If you are the executor, personal representative or administrator of an estate, or the
successor trustee of a living trust, you can use Pennybornís free Estate Property form to create an organized record of all personal property and other belongings in the deceased personís estate or living trust.
You will probably need a record of all estate property to prepare an inventory for purposes of probate or reporting to trust beneficiaries. You should also use a financial management software program to put accounting and financial records in order.If you are making a will or living trust, you can use Pennybornís free Estate Property form to make an organized list of your own personal property and other belongings to help you decide how to distribute your property among your heirs, beneficiaries, or charitable organizations. This can be especially useful if you are trying to determine whether to make specific bequests in a will or living trust. You may print one copy of the Estate Property form shown below for your personal use.
For a list of free estate planning forms available on our website, see free estate plan forms.
If you are the executor, personal representative or administrator of an estate, or the successor trustee of a living trust, consult a probate lawyer for advice on how to probate an estate or settle a trust. If you are making an estate plan, consult an estate planning attorney for assistance drafting your estate planning documents.
Other Ways to Document Estate Property
Sometimes there is a need to make an additional record of property in the estate. For example, if you are concerned a particular heir or beneficiary is going to claim certain property is missing from the estate, you may want additional documentation to support your inventory of estate property. It is not uncommon for heirs to claim valuable personal property is missing from an estate. See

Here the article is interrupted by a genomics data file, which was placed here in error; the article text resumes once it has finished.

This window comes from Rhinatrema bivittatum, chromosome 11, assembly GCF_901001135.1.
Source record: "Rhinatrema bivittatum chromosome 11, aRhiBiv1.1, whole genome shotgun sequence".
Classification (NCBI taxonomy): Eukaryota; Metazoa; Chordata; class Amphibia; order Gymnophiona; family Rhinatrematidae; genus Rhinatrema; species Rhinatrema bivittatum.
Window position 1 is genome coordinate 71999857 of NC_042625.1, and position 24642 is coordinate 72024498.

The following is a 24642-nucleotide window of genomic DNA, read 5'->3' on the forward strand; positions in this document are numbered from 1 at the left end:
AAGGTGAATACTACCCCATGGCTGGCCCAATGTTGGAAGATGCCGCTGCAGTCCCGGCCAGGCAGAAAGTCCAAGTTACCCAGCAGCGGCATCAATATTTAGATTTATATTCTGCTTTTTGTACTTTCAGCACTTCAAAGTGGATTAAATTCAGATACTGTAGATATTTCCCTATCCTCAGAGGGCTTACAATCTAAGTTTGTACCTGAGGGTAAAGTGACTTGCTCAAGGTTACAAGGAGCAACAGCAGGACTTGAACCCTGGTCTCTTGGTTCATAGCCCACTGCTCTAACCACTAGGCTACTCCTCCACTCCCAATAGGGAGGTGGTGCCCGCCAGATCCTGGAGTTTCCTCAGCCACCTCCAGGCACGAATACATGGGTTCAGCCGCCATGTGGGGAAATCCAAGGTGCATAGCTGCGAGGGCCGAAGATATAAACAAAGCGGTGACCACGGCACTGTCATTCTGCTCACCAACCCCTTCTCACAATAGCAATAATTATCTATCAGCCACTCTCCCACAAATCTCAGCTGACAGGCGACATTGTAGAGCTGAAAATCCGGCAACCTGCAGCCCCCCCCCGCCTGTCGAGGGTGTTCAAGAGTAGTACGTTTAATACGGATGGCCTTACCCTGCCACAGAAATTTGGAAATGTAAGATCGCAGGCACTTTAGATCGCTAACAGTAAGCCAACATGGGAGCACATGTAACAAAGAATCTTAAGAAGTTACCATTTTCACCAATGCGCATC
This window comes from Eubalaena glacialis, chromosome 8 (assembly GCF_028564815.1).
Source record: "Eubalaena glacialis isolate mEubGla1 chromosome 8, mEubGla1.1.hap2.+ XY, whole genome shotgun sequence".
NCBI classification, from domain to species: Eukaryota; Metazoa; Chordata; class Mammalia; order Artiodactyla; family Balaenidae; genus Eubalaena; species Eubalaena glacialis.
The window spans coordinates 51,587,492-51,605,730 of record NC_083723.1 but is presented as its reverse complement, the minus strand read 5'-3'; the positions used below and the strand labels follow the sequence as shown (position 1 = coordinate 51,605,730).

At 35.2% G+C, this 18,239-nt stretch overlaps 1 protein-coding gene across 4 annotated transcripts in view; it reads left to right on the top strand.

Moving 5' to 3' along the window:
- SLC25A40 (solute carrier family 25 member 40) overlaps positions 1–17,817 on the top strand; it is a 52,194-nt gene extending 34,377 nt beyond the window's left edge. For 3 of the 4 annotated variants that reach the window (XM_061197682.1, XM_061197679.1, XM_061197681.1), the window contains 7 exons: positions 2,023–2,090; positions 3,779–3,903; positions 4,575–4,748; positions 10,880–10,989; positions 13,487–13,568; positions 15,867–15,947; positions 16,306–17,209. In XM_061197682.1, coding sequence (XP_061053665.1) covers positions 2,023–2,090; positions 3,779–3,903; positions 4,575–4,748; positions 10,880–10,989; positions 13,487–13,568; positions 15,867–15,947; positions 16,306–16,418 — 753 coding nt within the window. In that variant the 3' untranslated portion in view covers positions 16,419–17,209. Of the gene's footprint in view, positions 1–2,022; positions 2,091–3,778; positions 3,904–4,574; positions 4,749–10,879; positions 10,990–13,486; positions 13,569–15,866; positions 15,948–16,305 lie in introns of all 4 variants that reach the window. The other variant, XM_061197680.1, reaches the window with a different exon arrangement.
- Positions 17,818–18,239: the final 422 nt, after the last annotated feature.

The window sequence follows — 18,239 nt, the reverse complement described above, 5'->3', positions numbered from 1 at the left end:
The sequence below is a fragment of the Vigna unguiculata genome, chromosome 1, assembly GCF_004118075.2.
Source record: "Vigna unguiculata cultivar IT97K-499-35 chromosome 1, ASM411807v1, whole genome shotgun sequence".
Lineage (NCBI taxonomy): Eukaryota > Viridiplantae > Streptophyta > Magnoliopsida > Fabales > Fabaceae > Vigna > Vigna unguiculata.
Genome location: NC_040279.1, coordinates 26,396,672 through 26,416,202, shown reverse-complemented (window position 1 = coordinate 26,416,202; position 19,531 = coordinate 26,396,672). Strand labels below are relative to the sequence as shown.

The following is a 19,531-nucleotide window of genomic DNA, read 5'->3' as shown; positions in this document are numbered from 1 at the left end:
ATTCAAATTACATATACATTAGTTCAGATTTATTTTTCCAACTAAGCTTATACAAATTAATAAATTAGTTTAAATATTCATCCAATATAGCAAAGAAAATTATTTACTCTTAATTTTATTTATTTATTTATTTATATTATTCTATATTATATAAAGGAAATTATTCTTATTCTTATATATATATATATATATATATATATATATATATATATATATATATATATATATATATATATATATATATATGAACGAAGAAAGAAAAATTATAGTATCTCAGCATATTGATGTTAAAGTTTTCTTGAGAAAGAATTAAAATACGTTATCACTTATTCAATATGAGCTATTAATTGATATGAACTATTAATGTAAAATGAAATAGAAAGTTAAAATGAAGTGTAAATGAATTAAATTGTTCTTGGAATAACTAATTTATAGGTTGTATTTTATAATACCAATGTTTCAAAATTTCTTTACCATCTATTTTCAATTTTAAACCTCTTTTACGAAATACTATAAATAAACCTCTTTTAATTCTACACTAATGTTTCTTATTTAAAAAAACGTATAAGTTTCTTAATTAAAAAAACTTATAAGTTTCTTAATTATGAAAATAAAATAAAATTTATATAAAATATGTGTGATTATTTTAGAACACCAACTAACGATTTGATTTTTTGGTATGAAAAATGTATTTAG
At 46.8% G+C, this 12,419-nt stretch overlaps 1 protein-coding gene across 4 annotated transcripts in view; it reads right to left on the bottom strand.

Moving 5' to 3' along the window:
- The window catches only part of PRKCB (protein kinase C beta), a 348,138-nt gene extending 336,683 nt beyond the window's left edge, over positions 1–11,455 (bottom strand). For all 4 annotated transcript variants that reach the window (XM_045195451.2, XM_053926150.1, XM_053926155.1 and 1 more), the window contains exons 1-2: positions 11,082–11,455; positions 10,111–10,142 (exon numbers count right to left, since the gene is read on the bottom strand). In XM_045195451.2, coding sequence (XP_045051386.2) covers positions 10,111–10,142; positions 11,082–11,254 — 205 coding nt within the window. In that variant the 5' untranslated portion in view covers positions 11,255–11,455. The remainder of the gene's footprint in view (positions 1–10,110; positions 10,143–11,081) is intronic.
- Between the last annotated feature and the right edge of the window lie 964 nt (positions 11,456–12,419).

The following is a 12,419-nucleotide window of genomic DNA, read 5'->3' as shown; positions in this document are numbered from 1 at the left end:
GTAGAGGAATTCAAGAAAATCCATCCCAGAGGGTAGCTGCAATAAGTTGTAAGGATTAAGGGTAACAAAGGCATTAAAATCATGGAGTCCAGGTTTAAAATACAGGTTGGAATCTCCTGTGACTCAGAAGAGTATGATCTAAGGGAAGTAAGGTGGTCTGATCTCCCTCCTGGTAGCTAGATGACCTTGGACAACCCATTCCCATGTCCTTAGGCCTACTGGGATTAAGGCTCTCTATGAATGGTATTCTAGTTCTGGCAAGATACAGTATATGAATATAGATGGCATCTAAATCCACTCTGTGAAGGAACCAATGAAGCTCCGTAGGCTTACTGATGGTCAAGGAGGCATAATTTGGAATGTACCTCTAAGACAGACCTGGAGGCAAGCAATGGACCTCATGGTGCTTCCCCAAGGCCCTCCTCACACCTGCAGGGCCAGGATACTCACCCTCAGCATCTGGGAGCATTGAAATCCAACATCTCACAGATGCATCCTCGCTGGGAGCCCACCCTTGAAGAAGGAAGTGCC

inheritance theft. The executor or trustee can be in a very difficult position when such claims are made.In addition to completing the Estate Property Form and creating an inventory of property in the estate, it may be helpful to take photographs of all personal property in the estate. By using a digital camera, you can easily photograph furniture, artwork, jewelry, housewares, collectibles, vehicles, and other property in the estate. You can print the photos to use as a reference when creating an inventory of the estate or store the photos on a flash drive.Taking photos to document the property in the estate is especially useful if the estate includes a large collection of similar items, such as a gun collection, a large amount of jewelry or other collectibles of a similar size and type. Because writing a detailed description of each individual item may be difficult, taking photos of estate property will make it easier to create the documentation necessary to
administer a trust or estate.Taking photographs of your personal property is also a good idea if you are making an estate plan. By creating a visual record of your property, you will have a better vision of what may cause a dispute among your heirs. See
will and trust disputes. This may be helpful in deciding how to make specific bequests in your will or trust and in deciding how to distribute your estate. Finally, taking photographs of the property in your estate is useful for insurance purposes if you ever need to file an insurance claim. Store the photos and your flash drive in a safe, file cabinet or safe deposit box.
Family Memorabilia and Your Estate Plan
If you are creating an organized list or inventory of all the property in your estate, have you included your family memorabilia on the list? Many people do not realize the value of old postcards, letters, photos, and other mementos passed down from one generation to the next. Have you considered how you want these items to be handled by your estate?
As many executors and trustees will tell you, even the most valuable items of family memorabilia are often tossed in the trash without any consideration for what they meant to the decedent or the monetary value they may represent to the estate. If your children or other heirs do not understand the value of certain items in your estate, they may not even be aware of how to handle these items when your estate is administered. To learn more about how to include your family memorabilia when making an estate plan, see